Working life: epidemiologist Dr Sema Nickbakhsh
by Guest Author on 19 Dec 2019
Dr Sema Nickbakhsh is a research epidemiologist at the MRC-University of Glasgow Centre for Virus Research. She describes the surprising relationships she’s found between flu and cold viruses, and why she enjoys looking at the bigger picture.
Career in brief:
- BSc (Hons) in Equine Science, The University of the West of England, Bristol
- MSc in Veterinary Epidemiology, The Royal Veterinary College / The London School of Hygiene and Tropical Medicine
- PhD in Veterinary Preventive Medicine, Epidemiology and Public Health, The University of Glasgow
- Research Assistant, Institute of Biodiversity, Animal Health & Comparative Medicine, The University of Glasgow
- Postdoctoral Research Fellow, School of Biological Sciences, The University of Edinburgh
- Postdoctoral Research Associate, MRC-University of Glasgow Centre for Virus Research
The great thing about epidemiology is that it’s very interdisciplinary. I study the patterns, causes and effects of health and disease conditions in large populations. This links together many different scientific fields, from biology and clinical studies, through to geography and the social sciences, using statistical and mathematical tools to validate observations and test new theories.
I think it’s really important that we have open communication across different science disciplines, from basic sciences through to data analysis and applied epidemiological work, so that eventually we can help to inform public health decisions.
My work is all about taking a bigger picture look. This contrasts with the work of a lot of my colleagues which is focused on understanding the biology of specific viruses. I’m currently looking at how the epidemiology of different types of respiratory viruses – the influenza virus, or flu, and common cold viruses, like the rhinovirus – may be interlinked as part of an ecological system.
In the same way as lions and spotted hyenas compete for food resources in the Masai Mara, we believe respiratory viruses may be competing for resources in the respiratory tract. These resources include the host cells they infect, which they need to exist and spread. Host cells can get destroyed during infection, or the immune system can cause them to go into ‘defence mode’, leading to fewer available cells and hence creating competition.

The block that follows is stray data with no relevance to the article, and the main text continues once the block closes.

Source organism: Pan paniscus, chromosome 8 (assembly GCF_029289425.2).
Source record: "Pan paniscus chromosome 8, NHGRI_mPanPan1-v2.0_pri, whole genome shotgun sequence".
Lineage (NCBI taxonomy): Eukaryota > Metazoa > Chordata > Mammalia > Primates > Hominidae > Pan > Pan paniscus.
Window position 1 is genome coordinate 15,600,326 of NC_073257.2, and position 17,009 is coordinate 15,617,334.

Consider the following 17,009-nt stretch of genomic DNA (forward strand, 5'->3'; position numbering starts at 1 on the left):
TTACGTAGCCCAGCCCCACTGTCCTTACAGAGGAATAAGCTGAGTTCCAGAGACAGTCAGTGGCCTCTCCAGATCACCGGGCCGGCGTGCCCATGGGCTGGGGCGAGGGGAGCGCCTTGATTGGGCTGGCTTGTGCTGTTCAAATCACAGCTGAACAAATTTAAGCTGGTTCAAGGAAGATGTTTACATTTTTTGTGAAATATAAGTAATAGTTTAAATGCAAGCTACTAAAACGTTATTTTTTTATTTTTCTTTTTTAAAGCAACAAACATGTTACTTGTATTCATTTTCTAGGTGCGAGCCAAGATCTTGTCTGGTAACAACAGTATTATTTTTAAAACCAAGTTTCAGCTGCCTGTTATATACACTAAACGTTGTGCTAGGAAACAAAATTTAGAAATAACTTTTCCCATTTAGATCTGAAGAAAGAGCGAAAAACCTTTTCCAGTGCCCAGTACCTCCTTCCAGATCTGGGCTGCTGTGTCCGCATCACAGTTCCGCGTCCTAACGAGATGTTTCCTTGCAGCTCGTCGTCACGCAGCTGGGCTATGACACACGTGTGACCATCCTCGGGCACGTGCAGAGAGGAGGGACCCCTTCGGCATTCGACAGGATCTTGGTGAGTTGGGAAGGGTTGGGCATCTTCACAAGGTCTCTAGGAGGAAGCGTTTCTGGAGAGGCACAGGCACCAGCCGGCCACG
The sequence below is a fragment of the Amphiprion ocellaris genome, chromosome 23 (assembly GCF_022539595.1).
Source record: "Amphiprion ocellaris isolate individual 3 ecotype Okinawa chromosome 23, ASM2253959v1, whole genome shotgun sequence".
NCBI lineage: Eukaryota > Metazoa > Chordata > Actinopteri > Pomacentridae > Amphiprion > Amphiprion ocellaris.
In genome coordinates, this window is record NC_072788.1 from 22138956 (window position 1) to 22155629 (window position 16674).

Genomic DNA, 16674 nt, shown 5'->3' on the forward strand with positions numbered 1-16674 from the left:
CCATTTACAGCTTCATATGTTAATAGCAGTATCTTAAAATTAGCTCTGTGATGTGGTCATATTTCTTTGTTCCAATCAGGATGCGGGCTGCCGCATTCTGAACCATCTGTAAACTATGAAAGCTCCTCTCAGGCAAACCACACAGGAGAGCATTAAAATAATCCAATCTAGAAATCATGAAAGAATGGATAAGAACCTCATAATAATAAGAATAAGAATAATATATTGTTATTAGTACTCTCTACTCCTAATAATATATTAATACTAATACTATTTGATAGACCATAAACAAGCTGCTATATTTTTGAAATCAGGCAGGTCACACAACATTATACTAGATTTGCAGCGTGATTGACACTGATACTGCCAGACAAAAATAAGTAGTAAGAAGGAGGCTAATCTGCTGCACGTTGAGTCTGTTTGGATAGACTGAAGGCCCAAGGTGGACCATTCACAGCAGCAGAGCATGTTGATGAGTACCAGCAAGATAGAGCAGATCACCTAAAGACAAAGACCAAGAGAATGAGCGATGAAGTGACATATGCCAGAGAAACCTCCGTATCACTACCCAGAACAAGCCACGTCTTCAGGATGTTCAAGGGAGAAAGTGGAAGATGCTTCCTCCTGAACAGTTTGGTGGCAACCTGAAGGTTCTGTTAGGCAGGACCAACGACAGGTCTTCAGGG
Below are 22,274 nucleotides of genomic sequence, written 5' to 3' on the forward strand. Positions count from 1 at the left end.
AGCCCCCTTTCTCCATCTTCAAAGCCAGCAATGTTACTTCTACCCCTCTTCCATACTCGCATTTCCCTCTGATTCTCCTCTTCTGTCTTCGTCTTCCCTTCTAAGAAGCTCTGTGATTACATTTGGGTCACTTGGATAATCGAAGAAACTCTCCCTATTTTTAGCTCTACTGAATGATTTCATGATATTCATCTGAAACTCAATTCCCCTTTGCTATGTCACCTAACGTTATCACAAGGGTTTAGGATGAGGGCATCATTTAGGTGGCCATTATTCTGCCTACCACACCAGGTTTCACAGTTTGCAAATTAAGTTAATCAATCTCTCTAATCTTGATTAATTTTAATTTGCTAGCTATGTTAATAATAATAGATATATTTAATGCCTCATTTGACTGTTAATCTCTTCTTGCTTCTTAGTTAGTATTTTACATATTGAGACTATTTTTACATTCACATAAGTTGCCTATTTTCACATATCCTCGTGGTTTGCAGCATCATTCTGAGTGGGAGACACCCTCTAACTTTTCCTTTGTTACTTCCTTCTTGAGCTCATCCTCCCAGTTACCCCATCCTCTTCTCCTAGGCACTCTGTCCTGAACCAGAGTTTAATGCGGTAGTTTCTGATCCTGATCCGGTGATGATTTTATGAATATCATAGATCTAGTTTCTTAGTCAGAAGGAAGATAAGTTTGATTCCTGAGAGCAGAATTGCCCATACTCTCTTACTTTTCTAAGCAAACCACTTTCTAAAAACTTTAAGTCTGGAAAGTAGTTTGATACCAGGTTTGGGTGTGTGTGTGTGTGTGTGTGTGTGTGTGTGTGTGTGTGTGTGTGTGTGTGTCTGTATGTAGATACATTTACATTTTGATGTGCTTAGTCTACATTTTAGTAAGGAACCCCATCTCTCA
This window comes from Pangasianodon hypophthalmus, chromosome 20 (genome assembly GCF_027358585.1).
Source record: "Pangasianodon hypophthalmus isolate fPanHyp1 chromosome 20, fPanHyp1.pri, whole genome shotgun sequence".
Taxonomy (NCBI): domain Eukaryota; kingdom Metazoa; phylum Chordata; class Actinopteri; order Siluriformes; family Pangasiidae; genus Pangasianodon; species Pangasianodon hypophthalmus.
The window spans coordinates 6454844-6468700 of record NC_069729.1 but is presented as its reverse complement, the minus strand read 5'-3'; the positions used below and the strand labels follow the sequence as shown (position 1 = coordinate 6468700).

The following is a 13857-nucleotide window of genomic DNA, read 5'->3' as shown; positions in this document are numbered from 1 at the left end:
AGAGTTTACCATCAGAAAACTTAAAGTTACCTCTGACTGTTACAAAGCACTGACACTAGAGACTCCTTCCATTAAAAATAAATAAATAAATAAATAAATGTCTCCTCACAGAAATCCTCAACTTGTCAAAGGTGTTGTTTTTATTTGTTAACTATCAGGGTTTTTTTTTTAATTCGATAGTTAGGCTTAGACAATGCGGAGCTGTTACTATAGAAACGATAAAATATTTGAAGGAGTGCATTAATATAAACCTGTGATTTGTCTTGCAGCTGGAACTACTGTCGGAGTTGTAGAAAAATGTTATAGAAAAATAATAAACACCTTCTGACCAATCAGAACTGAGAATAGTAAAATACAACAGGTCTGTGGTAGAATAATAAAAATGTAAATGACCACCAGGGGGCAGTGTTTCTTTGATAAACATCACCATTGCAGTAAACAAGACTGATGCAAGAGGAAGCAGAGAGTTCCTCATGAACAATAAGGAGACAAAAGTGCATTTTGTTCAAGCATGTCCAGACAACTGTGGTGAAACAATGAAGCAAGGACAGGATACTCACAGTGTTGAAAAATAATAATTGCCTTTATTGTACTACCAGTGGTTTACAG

But beneficial relationships can also exist between pathogens. If you’re infected with flu, this can sometimes make you vulnerable to getting another infection. From a bacteria’s point of view this is a good thing, because the virus is helping the bacteria to invade the respiratory tract, resulting in infection. Co-operative relationships may be beneficial for both, or at least one, of the invading bugs.
And our new study is the first to reveal that both competitive and co-operative relationships may exist between respiratory viruses. One really striking pattern in our data shows that cases of the common cold-causing virus (rhinovirus) decline during winter, around the time that flu activity increases.
Studying how the spread of one virus may alter the spread of another, could allow us to forecast future infection trends and prepare medical facilities to treat people. And if flu stops common cold viruses from occurring, this may have implications for the impact of the flu vaccine. Could eliminating flu cases from the population give an advantage to the common cold? The common cold infects large numbers of people, has a high economic cost due to school absenteeism and the number of sick days people take off work, and can cause severe illness – particularly in young children and immuno-compromised individuals.
The next important step is to understand the biological mechanisms underpinning the close relationship between the cold and flu viruses and what direction these relationships take. For example, do flu infections prevent cold virus infections in winter, and do cold virus infections prevent flu infections in summer? With a new flu vaccination programme initiated in 2013 to target the UK child population, answering these questions will help us prepare for any indirect public health impact that vaccination may have on the spread of other respiratory viruses and could inform the design of new vaccine strategies
The data we used is collected as part of routine diagnostics in the NHS. We used data from the Greater Glasgow and Clyde Health Board, which is the largest NHS Health Board in Scotland covering a population of ~1 million, allowing us to analyse just over 44,000 cases of respiratory illness across a nine-year timeframe. Rather than testing for just one virus, the laboratories can screen for multiple viruses simultaneously in one individual.
I enjoy the creative side of science. I like thinking outside the box and bringing together new and different ways of thinking. I also enjoy the artwork side, so generating graphical representations of ideas and figures.
I’m inspired by people who take the approach of bringing together different areas of science. People who are less specific in their skills and people who take their research right through to the most impactful scales. People whose research ends up being applied to policy or to making decisions in public or veterinary health.
I didn’t know that I wanted to be a scientist until after my PhD. I took the mindset of studying what I was interested in and, eventually, I realised that my skills were best placed in research.
My career advice is to not get too caught up in the details. Your career path may just end up bringing together the different elements of everything you’ve already experienced.
As told to Isabel Harding